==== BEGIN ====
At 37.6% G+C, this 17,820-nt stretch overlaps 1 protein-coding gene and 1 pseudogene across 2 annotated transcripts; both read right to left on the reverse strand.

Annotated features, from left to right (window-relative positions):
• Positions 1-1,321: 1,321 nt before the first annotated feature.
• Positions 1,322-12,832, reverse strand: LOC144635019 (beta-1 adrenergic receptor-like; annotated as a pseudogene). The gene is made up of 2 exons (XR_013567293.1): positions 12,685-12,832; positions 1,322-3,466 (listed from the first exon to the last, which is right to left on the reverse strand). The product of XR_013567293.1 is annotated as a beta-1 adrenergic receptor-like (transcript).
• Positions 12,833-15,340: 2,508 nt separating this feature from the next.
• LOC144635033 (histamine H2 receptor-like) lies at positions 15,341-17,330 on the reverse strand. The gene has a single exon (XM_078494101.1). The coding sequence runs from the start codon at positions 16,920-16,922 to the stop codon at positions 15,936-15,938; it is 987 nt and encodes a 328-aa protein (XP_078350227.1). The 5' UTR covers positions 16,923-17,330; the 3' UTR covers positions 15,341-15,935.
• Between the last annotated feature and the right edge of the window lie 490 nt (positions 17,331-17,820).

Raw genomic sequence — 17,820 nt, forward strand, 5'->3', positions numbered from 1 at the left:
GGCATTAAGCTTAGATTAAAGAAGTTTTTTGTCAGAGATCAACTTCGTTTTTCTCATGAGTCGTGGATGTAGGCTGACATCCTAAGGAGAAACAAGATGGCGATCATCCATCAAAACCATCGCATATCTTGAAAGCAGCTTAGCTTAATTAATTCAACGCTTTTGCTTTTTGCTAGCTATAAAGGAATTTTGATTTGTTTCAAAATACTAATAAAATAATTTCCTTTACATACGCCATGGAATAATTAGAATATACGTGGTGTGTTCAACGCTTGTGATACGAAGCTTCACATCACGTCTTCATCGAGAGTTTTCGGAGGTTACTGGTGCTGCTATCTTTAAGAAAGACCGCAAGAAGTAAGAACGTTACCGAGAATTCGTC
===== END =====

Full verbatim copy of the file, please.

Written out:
At 37.6% G+C, this 17,820-nt stretch overlaps 1 protein-coding gene and 1 pseudogene across 2 annotated transcripts; both read right to left on the reverse strand.

Annotated features, from left to right (window-relative positions):
• Positions 1-1,321: 1,321 nt before the first annotated feature.
• Positions 1,322-12,832, reverse strand: LOC144635019 (beta-1 adrenergic receptor-like; annotated as a pseudogene). The gene is made up of 2 exons (XR_013567293.1): positions 12,685-12,832; positions 1,322-3,466 (listed from the first exon to the last, which is right to left on the reverse strand). The product of XR_013567293.1 is annotated as a beta-1 adrenergic receptor-like (transcript).
• Positions 12,833-15,340: 2,508 nt separating this feature from the next.
• LOC144635033 (histamine H2 receptor-like) lies at positions 15,341-17,330 on the reverse strand. The gene has a single exon (XM_078494101.1). The coding sequence runs from the start codon at positions 16,920-16,922 to the stop codon at positions 15,936-15,938; it is 987 nt and encodes a 328-aa protein (XP_078350227.1). The 5' UTR covers positions 16,923-17,330; the 3' UTR covers positions 15,341-15,935.
• Between the last annotated feature and the right edge of the window lie 490 nt (positions 17,331-17,820).

Raw genomic sequence — 17,820 nt, forward strand, 5'->3', positions numbered from 1 at the left:
GGCATTAAGCTTAGATTAAAGAAGTTTTTTGTCAGAGATCAACTTCGTTTTTCTCATGAGTCGTGGATGTAGGCTGACATCCTAAGGAGAAACAAGATGGCGATCATCCATCAAAACCATCGCATATCTTGAAAGCAGCTTAGCTTAATTAATTCAACGCTTTTGCTTTTTGCTAGCTATAAAGGAATTTTGATTTGTTTCAAAATACTAATAAAATAATTTCCTTTACATACGCCATGGAATAATTAGAATATACGTGGTGTGTTCAACGCTTGTGATACGAAGCTTCACATCACGTCTTCATCGAGAGTTTTCGGAGGTTACTGGTGCTGCTATCTTTAAGAAAGACCGCAAGAAGTAAGAACGTTACCGAGAATTCGTC